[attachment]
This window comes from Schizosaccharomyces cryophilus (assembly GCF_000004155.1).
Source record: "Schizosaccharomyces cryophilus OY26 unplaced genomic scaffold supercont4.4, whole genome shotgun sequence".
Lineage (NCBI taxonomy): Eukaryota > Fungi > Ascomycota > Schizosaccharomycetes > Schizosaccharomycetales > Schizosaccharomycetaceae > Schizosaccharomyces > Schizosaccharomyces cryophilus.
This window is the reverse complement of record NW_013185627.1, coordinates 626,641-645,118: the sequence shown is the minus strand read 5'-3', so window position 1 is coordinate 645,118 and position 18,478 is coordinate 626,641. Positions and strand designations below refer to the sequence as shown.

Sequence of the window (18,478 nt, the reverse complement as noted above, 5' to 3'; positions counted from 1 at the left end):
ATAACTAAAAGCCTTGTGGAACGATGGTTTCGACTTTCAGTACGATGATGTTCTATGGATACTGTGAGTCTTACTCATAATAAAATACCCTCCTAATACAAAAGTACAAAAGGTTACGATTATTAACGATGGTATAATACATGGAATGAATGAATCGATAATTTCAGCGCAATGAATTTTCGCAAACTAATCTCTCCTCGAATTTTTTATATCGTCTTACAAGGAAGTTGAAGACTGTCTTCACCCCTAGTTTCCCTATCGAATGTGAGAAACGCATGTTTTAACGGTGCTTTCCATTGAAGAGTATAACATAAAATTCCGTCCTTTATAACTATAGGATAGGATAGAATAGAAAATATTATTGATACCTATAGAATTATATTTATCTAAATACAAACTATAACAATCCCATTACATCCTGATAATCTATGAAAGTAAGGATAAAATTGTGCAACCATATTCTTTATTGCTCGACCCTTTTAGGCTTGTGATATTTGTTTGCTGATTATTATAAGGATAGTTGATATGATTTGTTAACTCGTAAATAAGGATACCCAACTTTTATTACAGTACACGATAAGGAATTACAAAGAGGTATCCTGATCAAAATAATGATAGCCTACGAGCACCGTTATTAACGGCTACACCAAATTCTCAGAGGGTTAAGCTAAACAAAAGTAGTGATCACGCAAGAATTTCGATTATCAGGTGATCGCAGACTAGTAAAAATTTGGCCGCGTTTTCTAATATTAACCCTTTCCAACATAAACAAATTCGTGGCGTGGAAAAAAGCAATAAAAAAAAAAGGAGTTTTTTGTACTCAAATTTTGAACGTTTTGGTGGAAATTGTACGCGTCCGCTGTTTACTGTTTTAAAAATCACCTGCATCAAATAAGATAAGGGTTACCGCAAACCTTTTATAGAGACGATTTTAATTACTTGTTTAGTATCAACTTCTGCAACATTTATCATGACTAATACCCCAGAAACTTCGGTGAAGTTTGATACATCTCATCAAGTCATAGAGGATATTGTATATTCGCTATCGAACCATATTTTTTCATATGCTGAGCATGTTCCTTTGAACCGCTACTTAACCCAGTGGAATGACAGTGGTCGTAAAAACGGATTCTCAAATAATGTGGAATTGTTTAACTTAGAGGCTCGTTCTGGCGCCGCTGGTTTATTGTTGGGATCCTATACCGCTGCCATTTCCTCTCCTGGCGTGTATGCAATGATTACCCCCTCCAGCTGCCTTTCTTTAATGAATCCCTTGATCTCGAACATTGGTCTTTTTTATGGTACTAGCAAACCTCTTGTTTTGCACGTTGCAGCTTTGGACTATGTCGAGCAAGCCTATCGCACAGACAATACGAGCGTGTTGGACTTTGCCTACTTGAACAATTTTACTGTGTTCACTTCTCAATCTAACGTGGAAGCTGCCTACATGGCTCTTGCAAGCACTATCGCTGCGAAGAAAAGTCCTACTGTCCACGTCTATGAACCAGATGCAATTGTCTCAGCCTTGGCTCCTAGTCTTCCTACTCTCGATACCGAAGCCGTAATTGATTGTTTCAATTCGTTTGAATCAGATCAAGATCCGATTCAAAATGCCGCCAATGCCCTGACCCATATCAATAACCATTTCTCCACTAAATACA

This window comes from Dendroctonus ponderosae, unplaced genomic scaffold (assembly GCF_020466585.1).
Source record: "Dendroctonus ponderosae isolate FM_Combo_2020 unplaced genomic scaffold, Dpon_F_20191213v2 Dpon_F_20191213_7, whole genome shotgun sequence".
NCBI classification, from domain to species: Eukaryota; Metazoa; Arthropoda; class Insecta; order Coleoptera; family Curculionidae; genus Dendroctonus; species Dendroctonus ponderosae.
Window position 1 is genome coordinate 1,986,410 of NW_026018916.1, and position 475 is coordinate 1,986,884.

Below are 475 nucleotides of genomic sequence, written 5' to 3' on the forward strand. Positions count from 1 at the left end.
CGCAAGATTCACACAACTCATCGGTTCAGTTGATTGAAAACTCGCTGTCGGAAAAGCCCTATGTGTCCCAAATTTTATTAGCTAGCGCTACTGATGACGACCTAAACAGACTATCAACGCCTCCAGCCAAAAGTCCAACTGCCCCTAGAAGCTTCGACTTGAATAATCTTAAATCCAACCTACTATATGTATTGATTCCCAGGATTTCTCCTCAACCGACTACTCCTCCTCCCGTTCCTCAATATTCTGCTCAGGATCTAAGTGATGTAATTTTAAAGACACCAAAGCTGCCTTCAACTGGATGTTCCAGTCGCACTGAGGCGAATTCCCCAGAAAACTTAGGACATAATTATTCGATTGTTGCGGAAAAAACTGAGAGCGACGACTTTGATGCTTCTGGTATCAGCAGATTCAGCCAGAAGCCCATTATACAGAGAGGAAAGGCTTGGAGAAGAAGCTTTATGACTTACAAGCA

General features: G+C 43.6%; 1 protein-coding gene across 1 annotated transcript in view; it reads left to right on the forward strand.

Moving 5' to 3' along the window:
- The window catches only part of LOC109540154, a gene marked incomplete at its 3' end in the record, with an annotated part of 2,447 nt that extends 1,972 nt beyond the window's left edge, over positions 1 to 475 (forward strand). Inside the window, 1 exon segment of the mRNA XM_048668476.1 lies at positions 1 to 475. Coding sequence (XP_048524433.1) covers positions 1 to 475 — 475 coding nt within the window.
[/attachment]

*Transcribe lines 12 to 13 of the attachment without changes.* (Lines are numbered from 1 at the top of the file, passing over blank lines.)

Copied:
CGCAAGATTCACACAACTCATCGGTTCAGTTGATTGAAAACTCGCTGTCGGAAAAGCCCTATGTGTCCCAAATTTTATTAGCTAGCGCTACTGATGACGACCTAAACAGACTATCAACGCCTCCAGCCAAAAGTCCAACTGCCCCTAGAAGCTTCGACTTGAATAATCTTAAATCCAACCTACTATATGTATTGATTCCCAGGATTTCTCCTCAACCGACTACTCCTCCTCCCGTTCCTCAATATTCTGCTCAGGATCTAAGTGATGTAATTTTAAAGACACCAAAGCTGCCTTCAACTGGATGTTCCAGTCGCACTGAGGCGAATTCCCCAGAAAACTTAGGACATAATTATTCGATTGTTGCGGAAAAAACTGAGAGCGACGACTTTGATGCTTCTGGTATCAGCAGATTCAGCCAGAAGCCCATTATACAGAGAGGAAAGGCTTGGAGAAGAAGCTTTATGACTTACAAGCA

General features: G+C 43.6%; 1 protein-coding gene across 1 annotated transcript in view; it reads left to right on the forward strand.